This and all similar claims leave me scratching my head. Obviously something different is happening in the brains of people with GWS. But we don't need fMRI scans to show that. The plain fact that their behavior is different, and their experience of life, shows that their brains are different. What else could cause differences in behavior if not differences between brains?

I am mystified by the distinction between illnesses that are "psychological" and those caused by subtle changes in the brain. Isn't every psychological difference based on differences between brains? If a horrible experience with spiders as a child gives you a lifelong fear of spiders, that must be because it led to a physical change in your brain. What else could it possibly mean?

Some doctors who are not impressed by all talk of military vaccines, nerve agents, and so on do believe that Gulf War vets have problems. Here is Dr. John Bailar of the University of Chicago, lead author of one of the first large studies of GWS:
I am not questioning whether a substantial proportion of veterans of Desert Storm have symptoms related to their service. I am questioning whether those symptoms have any cause other than the stress of war itself.
Stress, as we know from hundreds of studies, causes physical changes in the brain. And soldiers have been suffering ill health for centuries, as this gem from wikipedia reminds us:
A review of the medical records of 15,000 American Civil War soldiers showed that "those who lost at least 5% of their company had a 51% increased risk of later development of cardiac, gastrointestinal, or nervous disease."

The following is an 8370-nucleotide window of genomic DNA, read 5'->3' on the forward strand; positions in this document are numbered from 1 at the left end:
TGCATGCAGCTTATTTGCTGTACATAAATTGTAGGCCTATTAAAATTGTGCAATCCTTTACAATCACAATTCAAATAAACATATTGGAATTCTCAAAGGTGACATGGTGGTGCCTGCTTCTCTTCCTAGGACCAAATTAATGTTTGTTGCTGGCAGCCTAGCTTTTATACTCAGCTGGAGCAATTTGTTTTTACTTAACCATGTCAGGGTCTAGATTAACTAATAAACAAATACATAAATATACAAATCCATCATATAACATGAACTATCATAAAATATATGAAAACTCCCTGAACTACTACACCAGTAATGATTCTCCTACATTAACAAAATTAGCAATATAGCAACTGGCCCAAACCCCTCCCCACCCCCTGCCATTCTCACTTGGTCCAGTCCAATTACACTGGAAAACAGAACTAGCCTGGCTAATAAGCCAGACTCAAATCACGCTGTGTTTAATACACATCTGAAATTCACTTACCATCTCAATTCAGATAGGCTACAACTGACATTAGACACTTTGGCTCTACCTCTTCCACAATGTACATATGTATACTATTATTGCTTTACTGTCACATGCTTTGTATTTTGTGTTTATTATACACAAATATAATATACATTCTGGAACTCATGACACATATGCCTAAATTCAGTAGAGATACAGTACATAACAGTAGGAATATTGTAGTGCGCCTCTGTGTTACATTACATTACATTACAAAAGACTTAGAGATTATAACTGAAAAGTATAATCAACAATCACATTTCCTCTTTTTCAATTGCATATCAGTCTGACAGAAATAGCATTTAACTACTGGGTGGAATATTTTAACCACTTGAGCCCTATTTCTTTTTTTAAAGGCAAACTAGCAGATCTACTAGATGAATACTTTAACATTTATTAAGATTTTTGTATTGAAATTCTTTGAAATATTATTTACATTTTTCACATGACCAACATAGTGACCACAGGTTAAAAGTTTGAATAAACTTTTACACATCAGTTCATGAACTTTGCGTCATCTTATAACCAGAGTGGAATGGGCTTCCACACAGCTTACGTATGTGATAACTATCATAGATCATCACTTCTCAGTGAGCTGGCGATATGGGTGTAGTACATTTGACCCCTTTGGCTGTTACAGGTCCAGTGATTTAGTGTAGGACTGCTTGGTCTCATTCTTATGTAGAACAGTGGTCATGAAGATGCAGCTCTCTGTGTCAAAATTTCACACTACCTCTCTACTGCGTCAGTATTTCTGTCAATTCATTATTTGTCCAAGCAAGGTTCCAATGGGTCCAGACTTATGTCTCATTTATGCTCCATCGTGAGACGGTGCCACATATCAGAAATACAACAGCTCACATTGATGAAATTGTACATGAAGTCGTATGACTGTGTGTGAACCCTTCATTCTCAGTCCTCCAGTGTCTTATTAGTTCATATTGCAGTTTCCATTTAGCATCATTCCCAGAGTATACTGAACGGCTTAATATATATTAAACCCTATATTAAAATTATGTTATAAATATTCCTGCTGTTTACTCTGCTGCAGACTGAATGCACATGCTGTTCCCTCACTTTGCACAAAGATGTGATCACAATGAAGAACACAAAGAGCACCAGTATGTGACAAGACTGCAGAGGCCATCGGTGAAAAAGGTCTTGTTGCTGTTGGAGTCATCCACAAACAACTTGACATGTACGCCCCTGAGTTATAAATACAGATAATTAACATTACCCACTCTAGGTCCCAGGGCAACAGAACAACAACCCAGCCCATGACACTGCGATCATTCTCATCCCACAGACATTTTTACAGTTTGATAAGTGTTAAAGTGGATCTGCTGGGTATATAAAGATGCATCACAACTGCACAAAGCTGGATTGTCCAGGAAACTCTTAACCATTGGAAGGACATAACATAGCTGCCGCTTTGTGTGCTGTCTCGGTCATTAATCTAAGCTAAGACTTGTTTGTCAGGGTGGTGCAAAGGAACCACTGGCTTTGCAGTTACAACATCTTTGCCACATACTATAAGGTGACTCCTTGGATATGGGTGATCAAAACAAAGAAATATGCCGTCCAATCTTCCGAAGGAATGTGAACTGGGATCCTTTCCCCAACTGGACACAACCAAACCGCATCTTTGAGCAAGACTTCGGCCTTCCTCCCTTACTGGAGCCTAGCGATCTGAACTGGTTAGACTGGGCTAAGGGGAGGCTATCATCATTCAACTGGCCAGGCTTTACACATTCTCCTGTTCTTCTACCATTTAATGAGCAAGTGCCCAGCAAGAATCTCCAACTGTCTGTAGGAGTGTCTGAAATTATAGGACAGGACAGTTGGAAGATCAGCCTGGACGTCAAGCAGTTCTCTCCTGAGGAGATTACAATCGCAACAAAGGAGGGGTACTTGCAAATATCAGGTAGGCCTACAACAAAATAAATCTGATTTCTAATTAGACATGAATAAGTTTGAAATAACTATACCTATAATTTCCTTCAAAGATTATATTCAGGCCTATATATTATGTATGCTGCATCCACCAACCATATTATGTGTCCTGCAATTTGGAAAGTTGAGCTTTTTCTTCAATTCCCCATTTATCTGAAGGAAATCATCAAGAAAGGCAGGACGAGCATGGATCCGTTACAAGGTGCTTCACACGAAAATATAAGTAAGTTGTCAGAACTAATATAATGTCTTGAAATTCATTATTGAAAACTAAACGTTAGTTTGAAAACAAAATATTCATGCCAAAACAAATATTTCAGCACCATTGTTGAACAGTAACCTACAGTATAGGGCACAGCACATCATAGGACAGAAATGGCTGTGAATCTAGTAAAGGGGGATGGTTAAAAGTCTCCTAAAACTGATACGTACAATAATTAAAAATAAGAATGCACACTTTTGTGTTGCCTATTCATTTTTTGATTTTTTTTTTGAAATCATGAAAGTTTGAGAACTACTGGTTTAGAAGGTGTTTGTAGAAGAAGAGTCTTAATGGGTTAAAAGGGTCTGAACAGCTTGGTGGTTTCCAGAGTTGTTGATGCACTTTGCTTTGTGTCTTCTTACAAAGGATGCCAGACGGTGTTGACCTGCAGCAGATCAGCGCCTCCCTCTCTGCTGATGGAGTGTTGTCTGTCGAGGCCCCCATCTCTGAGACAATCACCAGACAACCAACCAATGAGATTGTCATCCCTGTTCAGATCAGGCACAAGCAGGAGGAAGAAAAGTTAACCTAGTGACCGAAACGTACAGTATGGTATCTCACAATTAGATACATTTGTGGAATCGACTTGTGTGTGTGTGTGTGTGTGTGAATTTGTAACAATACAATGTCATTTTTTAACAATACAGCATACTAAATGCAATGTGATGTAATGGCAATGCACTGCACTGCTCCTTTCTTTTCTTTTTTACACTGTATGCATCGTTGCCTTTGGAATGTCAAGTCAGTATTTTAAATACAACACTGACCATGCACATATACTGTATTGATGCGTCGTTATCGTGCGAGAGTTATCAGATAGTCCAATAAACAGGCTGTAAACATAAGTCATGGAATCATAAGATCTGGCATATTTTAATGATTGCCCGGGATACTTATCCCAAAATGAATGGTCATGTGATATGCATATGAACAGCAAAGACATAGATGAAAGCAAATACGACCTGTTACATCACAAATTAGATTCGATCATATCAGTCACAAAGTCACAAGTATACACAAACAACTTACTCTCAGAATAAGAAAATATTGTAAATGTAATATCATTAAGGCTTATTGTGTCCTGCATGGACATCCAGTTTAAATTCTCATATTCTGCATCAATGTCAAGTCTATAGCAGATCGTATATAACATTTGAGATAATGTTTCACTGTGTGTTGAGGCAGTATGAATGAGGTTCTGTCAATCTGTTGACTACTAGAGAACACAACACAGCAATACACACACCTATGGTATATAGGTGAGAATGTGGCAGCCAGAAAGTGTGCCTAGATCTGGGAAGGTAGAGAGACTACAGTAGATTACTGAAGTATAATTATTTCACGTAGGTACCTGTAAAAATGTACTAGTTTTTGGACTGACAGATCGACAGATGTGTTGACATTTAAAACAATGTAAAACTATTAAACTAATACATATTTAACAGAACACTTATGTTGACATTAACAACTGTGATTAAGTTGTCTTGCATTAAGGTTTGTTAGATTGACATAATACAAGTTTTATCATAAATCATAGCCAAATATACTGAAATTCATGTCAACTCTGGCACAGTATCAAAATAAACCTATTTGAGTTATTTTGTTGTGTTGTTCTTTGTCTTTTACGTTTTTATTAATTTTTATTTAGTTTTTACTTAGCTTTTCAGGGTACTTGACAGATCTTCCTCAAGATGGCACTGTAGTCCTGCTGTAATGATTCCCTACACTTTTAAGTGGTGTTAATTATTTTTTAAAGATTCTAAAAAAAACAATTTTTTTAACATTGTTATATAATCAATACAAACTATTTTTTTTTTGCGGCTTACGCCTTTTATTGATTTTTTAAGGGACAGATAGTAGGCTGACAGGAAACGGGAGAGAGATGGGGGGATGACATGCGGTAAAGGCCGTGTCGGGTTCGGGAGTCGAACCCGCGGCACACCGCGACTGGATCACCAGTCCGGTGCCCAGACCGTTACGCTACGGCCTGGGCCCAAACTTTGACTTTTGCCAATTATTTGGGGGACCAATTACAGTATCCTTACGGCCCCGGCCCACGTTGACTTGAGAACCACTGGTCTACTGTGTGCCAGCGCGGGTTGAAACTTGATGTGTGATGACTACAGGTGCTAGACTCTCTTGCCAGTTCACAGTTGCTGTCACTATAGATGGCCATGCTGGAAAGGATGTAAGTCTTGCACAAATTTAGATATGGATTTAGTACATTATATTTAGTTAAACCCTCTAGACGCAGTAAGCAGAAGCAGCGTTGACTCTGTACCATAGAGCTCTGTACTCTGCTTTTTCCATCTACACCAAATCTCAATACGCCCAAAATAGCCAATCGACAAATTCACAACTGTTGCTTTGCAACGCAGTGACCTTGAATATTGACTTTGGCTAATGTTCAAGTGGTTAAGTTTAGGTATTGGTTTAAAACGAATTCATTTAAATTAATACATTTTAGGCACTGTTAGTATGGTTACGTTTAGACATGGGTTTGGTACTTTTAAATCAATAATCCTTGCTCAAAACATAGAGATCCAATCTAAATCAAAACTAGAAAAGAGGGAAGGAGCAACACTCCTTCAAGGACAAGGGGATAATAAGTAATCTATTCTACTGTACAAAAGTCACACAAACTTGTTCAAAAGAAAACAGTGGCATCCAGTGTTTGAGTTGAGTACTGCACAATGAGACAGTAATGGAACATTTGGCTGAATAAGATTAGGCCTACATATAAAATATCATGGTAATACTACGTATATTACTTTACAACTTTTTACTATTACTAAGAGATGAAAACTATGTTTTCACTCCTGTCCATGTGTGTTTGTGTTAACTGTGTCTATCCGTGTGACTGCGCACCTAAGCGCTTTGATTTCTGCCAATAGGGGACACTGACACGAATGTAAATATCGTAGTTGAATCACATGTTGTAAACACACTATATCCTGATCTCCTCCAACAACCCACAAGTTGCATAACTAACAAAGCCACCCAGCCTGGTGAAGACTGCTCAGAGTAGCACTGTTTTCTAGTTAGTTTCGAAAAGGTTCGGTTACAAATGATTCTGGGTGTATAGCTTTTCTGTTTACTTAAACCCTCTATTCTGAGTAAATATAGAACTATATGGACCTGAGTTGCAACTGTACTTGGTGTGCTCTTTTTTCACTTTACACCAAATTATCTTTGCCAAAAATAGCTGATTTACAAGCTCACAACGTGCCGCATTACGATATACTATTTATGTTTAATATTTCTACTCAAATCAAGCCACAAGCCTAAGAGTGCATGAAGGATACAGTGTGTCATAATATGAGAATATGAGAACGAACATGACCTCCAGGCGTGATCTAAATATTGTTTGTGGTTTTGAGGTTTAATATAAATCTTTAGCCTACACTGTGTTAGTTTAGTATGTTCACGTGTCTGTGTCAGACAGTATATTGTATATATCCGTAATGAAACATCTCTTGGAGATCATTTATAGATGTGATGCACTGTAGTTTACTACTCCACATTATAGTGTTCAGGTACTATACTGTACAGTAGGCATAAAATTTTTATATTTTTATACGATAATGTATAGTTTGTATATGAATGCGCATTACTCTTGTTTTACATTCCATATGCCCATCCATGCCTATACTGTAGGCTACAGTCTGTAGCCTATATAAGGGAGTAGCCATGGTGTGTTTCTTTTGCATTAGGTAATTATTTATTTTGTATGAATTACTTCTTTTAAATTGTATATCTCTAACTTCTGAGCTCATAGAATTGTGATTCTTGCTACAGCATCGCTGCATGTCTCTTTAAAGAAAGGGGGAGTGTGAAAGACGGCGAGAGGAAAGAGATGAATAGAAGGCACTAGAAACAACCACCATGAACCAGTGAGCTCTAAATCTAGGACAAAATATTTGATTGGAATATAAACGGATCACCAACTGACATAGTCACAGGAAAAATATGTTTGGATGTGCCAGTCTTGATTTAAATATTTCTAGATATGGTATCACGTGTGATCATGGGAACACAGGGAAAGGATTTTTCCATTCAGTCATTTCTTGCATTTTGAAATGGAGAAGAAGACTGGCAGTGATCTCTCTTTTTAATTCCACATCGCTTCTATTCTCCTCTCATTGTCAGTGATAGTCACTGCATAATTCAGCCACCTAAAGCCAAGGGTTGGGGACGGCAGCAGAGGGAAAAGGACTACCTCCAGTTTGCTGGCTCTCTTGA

One of the most debilitating kinds of stress is worrying all the time that you are sick. So if you combine the horrible experience of war with the environment of the Gulf, which clearly freaked out a lot of soldiers -- strange vaccines, strange pills, toxic smoke in the air, constant talk of chemical and biological weapons, etc. -- with years of media attention to the mysterious illnesses of Gulf War vets, why wouldn't that cause changes in people's brains?

So I think this fMRI study tells us exactly nothing. If something about the Gulf War experience has made people sick, we still don't know what that is.


Anonymous said...

Those brain studies may not tell us much, certainly nothing definitive, but they're a nice piece of data. Why bash them? Yes, the news reports and the grants process require the researchers involved to make exaggerated claims about their discoveries; but that is a different argument that you have made elsewhere, and which you do not seem to be making here. Here you seem to making a claim that common sense can render some research unnecessary. Yes, common sense tells us that different mental conditions must be expressed in differences in the brain, but surely the history of science teaches us the limits of common sense. Science wants something more like proof. After all, common sense tells us that the sun moves around the earth. What else could possibly be happening?

John said...

Yes, there are interesting things about this study, viz., that there are two different patterns within their subjects with regard to both heart function and brain abnormalities. And I suppose if it turned out that one of those patterns was very rare among other people with PTSD or Chronic Fatigue, but common among Gulf War vets, that might tell us that something special did happen to soldiers in the Gulf. But I am waging a long-term campaign against the notion that differences in fMRI pictures mean that mental problems have physical causes. We don't really know what, if anything, fMRI pictures tell us about brain function, and we also know, as I said, that high levels of stress produce observable differences in the brains of mice and rats. So whenever I see a claim that fMRI pictures mean that mental problems are "real," my alarms go off.